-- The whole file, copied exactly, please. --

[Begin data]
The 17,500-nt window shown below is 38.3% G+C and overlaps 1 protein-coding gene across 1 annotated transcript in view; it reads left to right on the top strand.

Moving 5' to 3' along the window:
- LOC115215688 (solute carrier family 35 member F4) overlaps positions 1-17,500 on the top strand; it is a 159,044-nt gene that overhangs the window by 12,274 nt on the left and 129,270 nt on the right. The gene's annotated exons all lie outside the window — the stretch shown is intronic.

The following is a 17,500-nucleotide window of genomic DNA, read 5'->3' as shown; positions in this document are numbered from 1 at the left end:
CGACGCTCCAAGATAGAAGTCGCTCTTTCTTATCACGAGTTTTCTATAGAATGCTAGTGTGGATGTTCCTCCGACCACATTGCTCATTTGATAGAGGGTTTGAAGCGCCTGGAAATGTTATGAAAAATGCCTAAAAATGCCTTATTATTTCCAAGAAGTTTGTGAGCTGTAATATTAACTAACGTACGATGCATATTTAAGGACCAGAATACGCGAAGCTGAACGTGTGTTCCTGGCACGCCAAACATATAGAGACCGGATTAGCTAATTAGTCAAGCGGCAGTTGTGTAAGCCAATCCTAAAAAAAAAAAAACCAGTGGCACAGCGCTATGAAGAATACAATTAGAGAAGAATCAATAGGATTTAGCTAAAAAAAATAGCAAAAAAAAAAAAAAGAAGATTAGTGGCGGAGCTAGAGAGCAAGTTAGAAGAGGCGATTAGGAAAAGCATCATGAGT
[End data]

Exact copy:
The 17,500-nt window shown below is 38.3% G+C and overlaps 1 protein-coding gene across 1 annotated transcript in view; it reads left to right on the top strand.

Moving 5' to 3' along the window:
- LOC115215688 (solute carrier family 35 member F4) overlaps positions 1-17,500 on the top strand; it is a 159,044-nt gene that overhangs the window by 12,274 nt on the left and 129,270 nt on the right. The gene's annotated exons all lie outside the window — the stretch shown is intronic.

The following is a 17,500-nucleotide window of genomic DNA, read 5'->3' as shown; positions in this document are numbered from 1 at the left end:
CGACGCTCCAAGATAGAAGTCGCTCTTTCTTATCACGAGTTTTCTATAGAATGCTAGTGTGGATGTTCCTCCGACCACATTGCTCATTTGATAGAGGGTTTGAAGCGCCTGGAAATGTTATGAAAAATGCCTAAAAATGCCTTATTATTTCCAAGAAGTTTGTGAGCTGTAATATTAACTAACGTACGATGCATATTTAAGGACCAGAATACGCGAAGCTGAACGTGTGTTCCTGGCACGCCAAACATATAGAGACCGGATTAGCTAATTAGTCAAGCGGCAGTTGTGTAAGCCAATCCTAAAAAAAAAAAAACCAGTGGCACAGCGCTATGAAGAATACAATTAGAGAAGAATCAATAGGATTTAGCTAAAAAAAATAGCAAAAAAAAAAAAAAGAAGATTAGTGGCGGAGCTAGAGAGCAAGTTAGAAGAGGCGATTAGGAAAAGCATCATGAGT